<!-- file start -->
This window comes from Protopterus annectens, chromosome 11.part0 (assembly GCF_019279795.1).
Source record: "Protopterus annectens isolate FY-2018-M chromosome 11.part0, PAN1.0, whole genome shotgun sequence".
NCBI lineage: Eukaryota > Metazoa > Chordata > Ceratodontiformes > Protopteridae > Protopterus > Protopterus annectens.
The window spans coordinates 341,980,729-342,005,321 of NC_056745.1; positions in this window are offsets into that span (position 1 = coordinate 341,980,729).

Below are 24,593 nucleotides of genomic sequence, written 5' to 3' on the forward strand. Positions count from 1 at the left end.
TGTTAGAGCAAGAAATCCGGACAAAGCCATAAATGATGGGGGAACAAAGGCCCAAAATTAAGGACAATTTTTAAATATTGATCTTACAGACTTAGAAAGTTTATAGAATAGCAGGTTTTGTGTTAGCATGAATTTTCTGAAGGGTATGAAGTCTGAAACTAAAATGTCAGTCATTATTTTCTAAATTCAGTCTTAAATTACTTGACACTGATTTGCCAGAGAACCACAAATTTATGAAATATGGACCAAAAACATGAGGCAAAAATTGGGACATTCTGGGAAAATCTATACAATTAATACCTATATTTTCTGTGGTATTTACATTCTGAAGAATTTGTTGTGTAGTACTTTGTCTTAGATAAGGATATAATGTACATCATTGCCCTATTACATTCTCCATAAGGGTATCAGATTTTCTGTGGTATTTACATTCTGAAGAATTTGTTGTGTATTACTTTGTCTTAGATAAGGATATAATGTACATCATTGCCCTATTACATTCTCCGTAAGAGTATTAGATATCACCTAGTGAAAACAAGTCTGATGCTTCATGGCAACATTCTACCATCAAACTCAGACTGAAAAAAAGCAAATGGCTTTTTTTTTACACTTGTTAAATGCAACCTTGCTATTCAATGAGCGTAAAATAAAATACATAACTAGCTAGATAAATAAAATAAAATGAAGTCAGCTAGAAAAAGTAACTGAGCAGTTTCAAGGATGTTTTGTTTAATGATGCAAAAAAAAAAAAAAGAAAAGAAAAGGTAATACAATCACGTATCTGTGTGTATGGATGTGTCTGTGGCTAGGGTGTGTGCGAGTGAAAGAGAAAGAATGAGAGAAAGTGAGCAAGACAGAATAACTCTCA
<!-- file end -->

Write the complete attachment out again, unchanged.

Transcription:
This window comes from Protopterus annectens, chromosome 11.part0 (assembly GCF_019279795.1).
Source record: "Protopterus annectens isolate FY-2018-M chromosome 11.part0, PAN1.0, whole genome shotgun sequence".
NCBI lineage: Eukaryota > Metazoa > Chordata > Ceratodontiformes > Protopteridae > Protopterus > Protopterus annectens.
The window spans coordinates 341,980,729-342,005,321 of NC_056745.1; positions in this window are offsets into that span (position 1 = coordinate 341,980,729).

Below are 24,593 nucleotides of genomic sequence, written 5' to 3' on the forward strand. Positions count from 1 at the left end.
TGTTAGAGCAAGAAATCCGGACAAAGCCATAAATGATGGGGGAACAAAGGCCCAAAATTAAGGACAATTTTTAAATATTGATCTTACAGACTTAGAAAGTTTATAGAATAGCAGGTTTTGTGTTAGCATGAATTTTCTGAAGGGTATGAAGTCTGAAACTAAAATGTCAGTCATTATTTTCTAAATTCAGTCTTAAATTACTTGACACTGATTTGCCAGAGAACCACAAATTTATGAAATATGGACCAAAAACATGAGGCAAAAATTGGGACATTCTGGGAAAATCTATACAATTAATACCTATATTTTCTGTGGTATTTACATTCTGAAGAATTTGTTGTGTAGTACTTTGTCTTAGATAAGGATATAATGTACATCATTGCCCTATTACATTCTCCATAAGGGTATCAGATTTTCTGTGGTATTTACATTCTGAAGAATTTGTTGTGTATTACTTTGTCTTAGATAAGGATATAATGTACATCATTGCCCTATTACATTCTCCGTAAGAGTATTAGATATCACCTAGTGAAAACAAGTCTGATGCTTCATGGCAACATTCTACCATCAAACTCAGACTGAAAAAAAGCAAATGGCTTTTTTTTTACACTTGTTAAATGCAACCTTGCTATTCAATGAGCGTAAAATAAAATACATAACTAGCTAGATAAATAAAATAAAATGAAGTCAGCTAGAAAAAGTAACTGAGCAGTTTCAAGGATGTTTTGTTTAATGATGCAAAAAAAAAAAAAAGAAAAGAAAAGGTAATACAATCACGTATCTGTGTGTATGGATGTGTCTGTGGCTAGGGTGTGTGCGAGTGAAAGAGAAAGAATGAGAGAAAGTGAGCAAGACAGAATAACTCTCA